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Mark's Methodology

We’ve been asked many times for a condensed death benefit calculator that gives advisors and their clients a quick estimate of life insurance needs. I’ve streamlined an estimator to 8 entries, down from the usual 13 to 21 found in most online calculators:

  1. Enter your client’s name (optional)
  2. Enter client’s age
  3. Enter client’s estimated age at retirement. This gives you the number of years of income replacement needed.
  4. Enter rate of return on investments - Here you answer, “if you have the death benefit in a lump sum today, what long-term rate on investments do you assume?” You, as the advisor, will counsel the client and determine the correct input based on their risk tolerance.

Below this entry, I assume a long-term inflation rate of 3% for simplicity.

  1. Next, enter client’s after-tax income. This is designed to replace the income your client actually lives on. Plus, death benefits are received tax-free, so you’re looking at an after-tax income stream to a tax-free death benefit for an “apples to apples” comparison.

I eliminated items found in many calculators:

Death benefit needed for income replacement is calculated based on the above input.

Next you’ll enter:

6&7. Other life insurance in force

8. Any liquid non-retirement assets readily available

Additional life insurance needs (in the form of Term life insurance) for income replacement is calculated for you.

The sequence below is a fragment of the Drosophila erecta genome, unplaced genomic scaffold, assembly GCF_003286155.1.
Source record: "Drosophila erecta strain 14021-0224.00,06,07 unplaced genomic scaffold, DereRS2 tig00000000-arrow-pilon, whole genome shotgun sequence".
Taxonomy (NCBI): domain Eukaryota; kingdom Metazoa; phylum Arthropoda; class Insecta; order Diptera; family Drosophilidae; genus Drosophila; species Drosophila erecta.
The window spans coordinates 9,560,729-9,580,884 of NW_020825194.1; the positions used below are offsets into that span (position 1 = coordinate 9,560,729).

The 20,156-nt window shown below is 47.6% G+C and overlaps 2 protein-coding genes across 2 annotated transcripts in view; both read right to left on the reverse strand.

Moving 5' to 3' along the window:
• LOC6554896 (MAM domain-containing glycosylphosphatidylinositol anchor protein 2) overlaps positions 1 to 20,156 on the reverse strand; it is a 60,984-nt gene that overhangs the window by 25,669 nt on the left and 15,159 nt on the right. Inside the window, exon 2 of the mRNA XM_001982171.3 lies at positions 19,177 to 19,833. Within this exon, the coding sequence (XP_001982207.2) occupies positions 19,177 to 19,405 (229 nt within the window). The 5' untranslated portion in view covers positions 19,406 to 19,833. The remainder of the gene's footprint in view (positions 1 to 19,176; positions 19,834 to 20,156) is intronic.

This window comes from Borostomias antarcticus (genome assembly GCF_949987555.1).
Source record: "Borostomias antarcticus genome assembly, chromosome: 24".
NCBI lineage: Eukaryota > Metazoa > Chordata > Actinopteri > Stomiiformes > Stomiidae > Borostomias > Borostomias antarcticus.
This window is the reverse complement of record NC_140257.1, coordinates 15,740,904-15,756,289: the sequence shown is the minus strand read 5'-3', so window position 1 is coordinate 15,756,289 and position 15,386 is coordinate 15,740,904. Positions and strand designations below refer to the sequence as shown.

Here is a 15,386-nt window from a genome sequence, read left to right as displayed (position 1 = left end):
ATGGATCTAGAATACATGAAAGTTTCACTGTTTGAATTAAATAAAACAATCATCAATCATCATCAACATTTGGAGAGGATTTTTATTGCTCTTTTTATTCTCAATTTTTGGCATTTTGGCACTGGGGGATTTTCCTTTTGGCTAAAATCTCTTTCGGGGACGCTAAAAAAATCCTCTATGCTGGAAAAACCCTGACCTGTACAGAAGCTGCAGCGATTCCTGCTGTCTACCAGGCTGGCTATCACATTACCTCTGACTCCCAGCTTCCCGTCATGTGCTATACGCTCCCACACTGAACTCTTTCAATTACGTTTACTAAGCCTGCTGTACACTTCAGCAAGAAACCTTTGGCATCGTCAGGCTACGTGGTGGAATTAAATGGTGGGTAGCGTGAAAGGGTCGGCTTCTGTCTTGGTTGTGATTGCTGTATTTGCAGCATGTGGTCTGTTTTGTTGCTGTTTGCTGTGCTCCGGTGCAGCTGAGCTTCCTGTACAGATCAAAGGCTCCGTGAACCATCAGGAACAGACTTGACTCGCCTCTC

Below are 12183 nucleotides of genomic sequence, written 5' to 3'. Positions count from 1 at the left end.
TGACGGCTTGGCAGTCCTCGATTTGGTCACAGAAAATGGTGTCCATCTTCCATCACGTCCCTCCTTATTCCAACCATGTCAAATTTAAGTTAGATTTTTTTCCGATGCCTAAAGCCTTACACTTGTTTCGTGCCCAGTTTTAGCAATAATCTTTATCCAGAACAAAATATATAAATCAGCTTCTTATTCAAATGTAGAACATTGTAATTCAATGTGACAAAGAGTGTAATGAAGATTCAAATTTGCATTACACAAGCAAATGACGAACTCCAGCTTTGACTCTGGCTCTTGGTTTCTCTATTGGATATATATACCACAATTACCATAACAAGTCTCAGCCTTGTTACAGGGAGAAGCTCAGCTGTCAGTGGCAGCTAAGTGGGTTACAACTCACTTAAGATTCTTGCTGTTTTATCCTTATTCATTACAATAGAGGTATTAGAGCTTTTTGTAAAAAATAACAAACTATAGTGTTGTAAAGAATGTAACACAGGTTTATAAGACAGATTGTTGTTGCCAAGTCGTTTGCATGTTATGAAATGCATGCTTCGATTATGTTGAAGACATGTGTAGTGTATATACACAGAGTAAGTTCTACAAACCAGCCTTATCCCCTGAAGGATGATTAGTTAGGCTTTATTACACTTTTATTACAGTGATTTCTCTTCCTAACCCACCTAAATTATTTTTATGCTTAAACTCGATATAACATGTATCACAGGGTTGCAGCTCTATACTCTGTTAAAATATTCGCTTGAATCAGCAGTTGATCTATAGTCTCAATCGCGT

I don’t consider retirement account assets to reduce the amount of life insurance necessary here for two reasons:

Final expense needs.

Because I am a proponent of permanent life insurance for most clients, that is what this field represents. This is additional life insurance that wouldn’t be covered under income replacement (so can’t be covered by term), and coverage that most people want to have at the end of life, whenever that is. This is where your entry for Existing Whole life or Universal life factors in.

At LLIS, we believe most clients desire some life insurance at death to cover things like funeral expenses and final medical bills, and to provide their survivors with a “cash cushion” for living expenses, removing the need to make important financial decisions during this stressful time. So the Final expense needs calculation is based upon compounding $50,000 for final expenses in today’s dollars to age 85 (the generally accepted life expectancy), when the client is likely to need this additional benefit.

Mark Maurer, CFP®, President & CEO

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